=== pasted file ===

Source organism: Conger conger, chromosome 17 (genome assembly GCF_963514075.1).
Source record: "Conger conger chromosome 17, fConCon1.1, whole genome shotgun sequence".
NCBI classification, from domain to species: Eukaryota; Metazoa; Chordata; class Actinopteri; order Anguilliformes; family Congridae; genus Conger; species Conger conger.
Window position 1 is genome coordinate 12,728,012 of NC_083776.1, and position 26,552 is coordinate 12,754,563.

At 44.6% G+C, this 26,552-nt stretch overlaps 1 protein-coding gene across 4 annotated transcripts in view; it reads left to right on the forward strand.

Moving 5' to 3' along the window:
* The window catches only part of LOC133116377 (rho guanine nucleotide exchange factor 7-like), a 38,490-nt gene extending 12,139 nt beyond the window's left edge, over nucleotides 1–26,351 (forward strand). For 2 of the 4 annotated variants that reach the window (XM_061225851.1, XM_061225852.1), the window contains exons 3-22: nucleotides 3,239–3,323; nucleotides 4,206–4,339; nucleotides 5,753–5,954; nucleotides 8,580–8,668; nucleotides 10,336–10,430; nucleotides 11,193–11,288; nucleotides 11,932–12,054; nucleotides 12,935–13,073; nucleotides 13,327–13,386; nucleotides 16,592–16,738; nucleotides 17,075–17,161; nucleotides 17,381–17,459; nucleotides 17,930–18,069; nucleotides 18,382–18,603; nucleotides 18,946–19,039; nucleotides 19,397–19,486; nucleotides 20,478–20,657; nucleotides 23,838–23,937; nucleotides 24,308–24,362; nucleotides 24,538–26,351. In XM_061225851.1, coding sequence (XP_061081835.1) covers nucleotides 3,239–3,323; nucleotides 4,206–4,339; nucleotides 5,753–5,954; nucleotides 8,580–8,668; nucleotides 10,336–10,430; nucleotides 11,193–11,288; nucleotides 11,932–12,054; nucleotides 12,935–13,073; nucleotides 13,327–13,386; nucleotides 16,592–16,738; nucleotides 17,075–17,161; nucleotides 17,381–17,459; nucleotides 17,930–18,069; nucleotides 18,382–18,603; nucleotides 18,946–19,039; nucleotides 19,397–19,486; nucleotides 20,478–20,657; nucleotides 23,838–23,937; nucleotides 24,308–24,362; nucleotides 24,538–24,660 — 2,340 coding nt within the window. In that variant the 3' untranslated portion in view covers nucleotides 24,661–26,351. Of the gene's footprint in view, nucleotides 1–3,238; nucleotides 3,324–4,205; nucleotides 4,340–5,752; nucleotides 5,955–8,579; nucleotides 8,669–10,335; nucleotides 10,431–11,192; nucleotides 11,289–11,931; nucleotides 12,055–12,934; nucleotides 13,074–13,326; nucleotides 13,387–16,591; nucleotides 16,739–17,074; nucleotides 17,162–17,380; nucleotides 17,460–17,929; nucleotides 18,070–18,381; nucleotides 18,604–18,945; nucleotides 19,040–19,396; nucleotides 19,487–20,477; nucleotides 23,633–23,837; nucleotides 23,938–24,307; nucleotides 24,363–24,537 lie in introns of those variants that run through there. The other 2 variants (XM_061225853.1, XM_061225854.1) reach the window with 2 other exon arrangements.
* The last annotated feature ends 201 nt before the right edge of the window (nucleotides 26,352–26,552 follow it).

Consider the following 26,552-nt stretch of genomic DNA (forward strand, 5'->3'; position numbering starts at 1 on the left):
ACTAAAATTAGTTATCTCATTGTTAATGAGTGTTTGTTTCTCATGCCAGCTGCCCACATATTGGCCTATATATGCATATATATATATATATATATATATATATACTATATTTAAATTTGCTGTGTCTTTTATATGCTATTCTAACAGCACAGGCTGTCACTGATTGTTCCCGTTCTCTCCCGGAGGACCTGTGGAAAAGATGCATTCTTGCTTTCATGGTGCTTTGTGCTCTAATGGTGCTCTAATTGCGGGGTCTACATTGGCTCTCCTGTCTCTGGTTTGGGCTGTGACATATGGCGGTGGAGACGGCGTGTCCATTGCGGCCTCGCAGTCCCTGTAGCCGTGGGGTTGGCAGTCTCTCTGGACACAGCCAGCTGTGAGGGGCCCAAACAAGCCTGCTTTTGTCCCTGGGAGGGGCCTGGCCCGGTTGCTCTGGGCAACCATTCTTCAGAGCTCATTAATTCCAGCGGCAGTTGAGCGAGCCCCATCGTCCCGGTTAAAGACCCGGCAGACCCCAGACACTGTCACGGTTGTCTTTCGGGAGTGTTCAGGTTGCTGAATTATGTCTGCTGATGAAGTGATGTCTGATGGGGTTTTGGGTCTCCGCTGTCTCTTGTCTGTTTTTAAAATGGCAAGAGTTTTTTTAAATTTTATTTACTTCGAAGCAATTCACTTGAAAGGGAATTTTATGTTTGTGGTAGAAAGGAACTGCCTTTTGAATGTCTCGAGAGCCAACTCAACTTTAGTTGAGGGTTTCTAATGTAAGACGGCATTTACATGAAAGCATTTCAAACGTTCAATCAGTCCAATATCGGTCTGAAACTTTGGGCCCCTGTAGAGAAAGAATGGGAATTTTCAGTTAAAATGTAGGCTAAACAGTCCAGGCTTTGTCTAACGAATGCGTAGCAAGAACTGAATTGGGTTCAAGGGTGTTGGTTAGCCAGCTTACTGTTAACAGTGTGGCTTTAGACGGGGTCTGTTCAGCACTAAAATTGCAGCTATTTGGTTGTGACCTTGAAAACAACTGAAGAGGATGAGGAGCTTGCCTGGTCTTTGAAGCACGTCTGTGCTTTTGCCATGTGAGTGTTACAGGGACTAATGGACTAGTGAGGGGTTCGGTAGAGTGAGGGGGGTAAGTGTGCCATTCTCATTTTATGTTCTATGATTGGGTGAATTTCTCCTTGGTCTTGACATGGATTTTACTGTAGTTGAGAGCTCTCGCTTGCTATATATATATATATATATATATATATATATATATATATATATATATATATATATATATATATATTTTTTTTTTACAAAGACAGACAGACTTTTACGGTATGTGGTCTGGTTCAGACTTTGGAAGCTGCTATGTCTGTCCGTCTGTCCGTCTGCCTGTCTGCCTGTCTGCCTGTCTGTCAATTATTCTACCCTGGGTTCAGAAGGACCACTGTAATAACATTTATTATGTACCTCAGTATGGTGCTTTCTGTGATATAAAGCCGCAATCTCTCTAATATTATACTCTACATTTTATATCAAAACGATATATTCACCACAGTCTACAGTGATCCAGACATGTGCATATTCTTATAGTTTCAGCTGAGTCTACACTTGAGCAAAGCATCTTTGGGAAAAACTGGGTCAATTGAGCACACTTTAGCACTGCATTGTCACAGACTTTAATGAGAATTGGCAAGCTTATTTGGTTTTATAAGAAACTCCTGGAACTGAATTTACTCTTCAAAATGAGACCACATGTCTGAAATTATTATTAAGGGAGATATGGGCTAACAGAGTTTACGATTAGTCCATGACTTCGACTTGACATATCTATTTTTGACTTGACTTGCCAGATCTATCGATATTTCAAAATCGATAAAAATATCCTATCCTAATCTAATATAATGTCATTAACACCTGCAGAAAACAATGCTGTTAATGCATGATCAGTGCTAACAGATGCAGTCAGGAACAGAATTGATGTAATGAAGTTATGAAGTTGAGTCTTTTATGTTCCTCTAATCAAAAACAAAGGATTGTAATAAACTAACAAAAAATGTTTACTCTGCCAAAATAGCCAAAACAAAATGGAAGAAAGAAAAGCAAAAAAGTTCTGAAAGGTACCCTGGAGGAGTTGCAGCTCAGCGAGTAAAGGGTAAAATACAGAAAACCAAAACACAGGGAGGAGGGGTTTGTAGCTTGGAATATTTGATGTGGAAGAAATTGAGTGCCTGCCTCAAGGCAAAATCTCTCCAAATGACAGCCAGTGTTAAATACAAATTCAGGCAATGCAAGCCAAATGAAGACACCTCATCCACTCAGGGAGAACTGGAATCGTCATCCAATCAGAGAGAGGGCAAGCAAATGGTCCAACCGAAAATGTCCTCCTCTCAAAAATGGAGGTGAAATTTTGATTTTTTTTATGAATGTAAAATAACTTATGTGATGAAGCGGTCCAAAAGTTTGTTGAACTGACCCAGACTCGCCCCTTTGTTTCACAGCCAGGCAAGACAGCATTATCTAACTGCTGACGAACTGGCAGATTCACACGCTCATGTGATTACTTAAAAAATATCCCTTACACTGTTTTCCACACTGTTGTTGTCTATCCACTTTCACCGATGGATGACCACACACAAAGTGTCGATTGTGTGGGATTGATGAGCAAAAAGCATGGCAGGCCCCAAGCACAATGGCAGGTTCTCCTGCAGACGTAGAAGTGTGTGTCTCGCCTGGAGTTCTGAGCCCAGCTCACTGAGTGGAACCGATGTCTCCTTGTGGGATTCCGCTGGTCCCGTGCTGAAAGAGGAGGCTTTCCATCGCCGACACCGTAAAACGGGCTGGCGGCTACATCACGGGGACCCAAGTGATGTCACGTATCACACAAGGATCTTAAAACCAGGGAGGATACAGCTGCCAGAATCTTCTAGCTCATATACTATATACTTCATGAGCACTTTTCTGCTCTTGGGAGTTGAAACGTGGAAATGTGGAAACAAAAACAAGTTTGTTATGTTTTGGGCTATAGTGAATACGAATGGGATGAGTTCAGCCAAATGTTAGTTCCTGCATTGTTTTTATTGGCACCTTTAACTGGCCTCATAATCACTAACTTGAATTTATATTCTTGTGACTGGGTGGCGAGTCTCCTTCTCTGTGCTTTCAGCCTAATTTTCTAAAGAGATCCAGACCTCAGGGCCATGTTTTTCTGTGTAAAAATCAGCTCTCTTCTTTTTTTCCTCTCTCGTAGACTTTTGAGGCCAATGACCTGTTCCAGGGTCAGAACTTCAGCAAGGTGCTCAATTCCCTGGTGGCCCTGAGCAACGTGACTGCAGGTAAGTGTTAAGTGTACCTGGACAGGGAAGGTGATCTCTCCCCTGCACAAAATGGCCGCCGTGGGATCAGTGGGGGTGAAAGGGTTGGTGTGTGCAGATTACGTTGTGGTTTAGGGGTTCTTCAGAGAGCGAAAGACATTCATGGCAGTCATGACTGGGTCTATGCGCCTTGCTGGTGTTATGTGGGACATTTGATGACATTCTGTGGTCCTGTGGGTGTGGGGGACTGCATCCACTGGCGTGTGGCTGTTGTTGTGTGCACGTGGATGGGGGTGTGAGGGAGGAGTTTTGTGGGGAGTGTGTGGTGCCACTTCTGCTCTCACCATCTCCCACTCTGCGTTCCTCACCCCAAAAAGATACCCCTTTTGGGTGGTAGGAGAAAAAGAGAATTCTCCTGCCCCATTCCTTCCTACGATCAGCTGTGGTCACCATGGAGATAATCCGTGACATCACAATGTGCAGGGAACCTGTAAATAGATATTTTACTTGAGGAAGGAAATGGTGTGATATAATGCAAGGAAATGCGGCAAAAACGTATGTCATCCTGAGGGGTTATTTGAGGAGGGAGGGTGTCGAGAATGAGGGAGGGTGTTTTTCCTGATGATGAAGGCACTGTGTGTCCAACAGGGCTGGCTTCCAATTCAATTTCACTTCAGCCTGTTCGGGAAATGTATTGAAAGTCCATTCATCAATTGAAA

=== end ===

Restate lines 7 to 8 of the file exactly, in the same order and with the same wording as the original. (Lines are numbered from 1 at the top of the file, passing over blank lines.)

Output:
* The window catches only part of LOC133116377 (rho guanine nucleotide exchange factor 7-like), a 38,490-nt gene extending 12,139 nt beyond the window's left edge, over nucleotides 1–26,351 (forward strand). For 2 of the 4 annotated variants that reach the window (XM_061225851.1, XM_061225852.1), the window contains exons 3-22: nucleotides 3,239–3,323; nucleotides 4,206–4,339; nucleotides 5,753–5,954; nucleotides 8,580–8,668; nucleotides 10,336–10,430; nucleotides 11,193–11,288; nucleotides 11,932–12,054; nucleotides 12,935–13,073; nucleotides 13,327–13,386; nucleotides 16,592–16,738; nucleotides 17,075–17,161; nucleotides 17,381–17,459; nucleotides 17,930–18,069; nucleotides 18,382–18,603; nucleotides 18,946–19,039; nucleotides 19,397–19,486; nucleotides 20,478–20,657; nucleotides 23,838–23,937; nucleotides 24,308–24,362; nucleotides 24,538–26,351. In XM_061225851.1, coding sequence (XP_061081835.1) covers nucleotides 3,239–3,323; nucleotides 4,206–4,339; nucleotides 5,753–5,954; nucleotides 8,580–8,668; nucleotides 10,336–10,430; nucleotides 11,193–11,288; nucleotides 11,932–12,054; nucleotides 12,935–13,073; nucleotides 13,327–13,386; nucleotides 16,592–16,738; nucleotides 17,075–17,161; nucleotides 17,381–17,459; nucleotides 17,930–18,069; nucleotides 18,382–18,603; nucleotides 18,946–19,039; nucleotides 19,397–19,486; nucleotides 20,478–20,657; nucleotides 23,838–23,937; nucleotides 24,308–24,362; nucleotides 24,538–24,660 — 2,340 coding nt within the window. In that variant the 3' untranslated portion in view covers nucleotides 24,661–26,351. Of the gene's footprint in view, nucleotides 1–3,238; nucleotides 3,324–4,205; nucleotides 4,340–5,752; nucleotides 5,955–8,579; nucleotides 8,669–10,335; nucleotides 10,431–11,192; nucleotides 11,289–11,931; nucleotides 12,055–12,934; nucleotides 13,074–13,326; nucleotides 13,387–16,591; nucleotides 16,739–17,074; nucleotides 17,162–17,380; nucleotides 17,460–17,929; nucleotides 18,070–18,381; nucleotides 18,604–18,945; nucleotides 19,040–19,396; nucleotides 19,487–20,477; nucleotides 23,633–23,837; nucleotides 23,938–24,307; nucleotides 24,363–24,537 lie in introns of those variants that run through there. The other 2 variants (XM_061225853.1, XM_061225854.1) reach the window with 2 other exon arrangements.
* The last annotated feature ends 201 nt before the right edge of the window (nucleotides 26,352–26,552 follow it).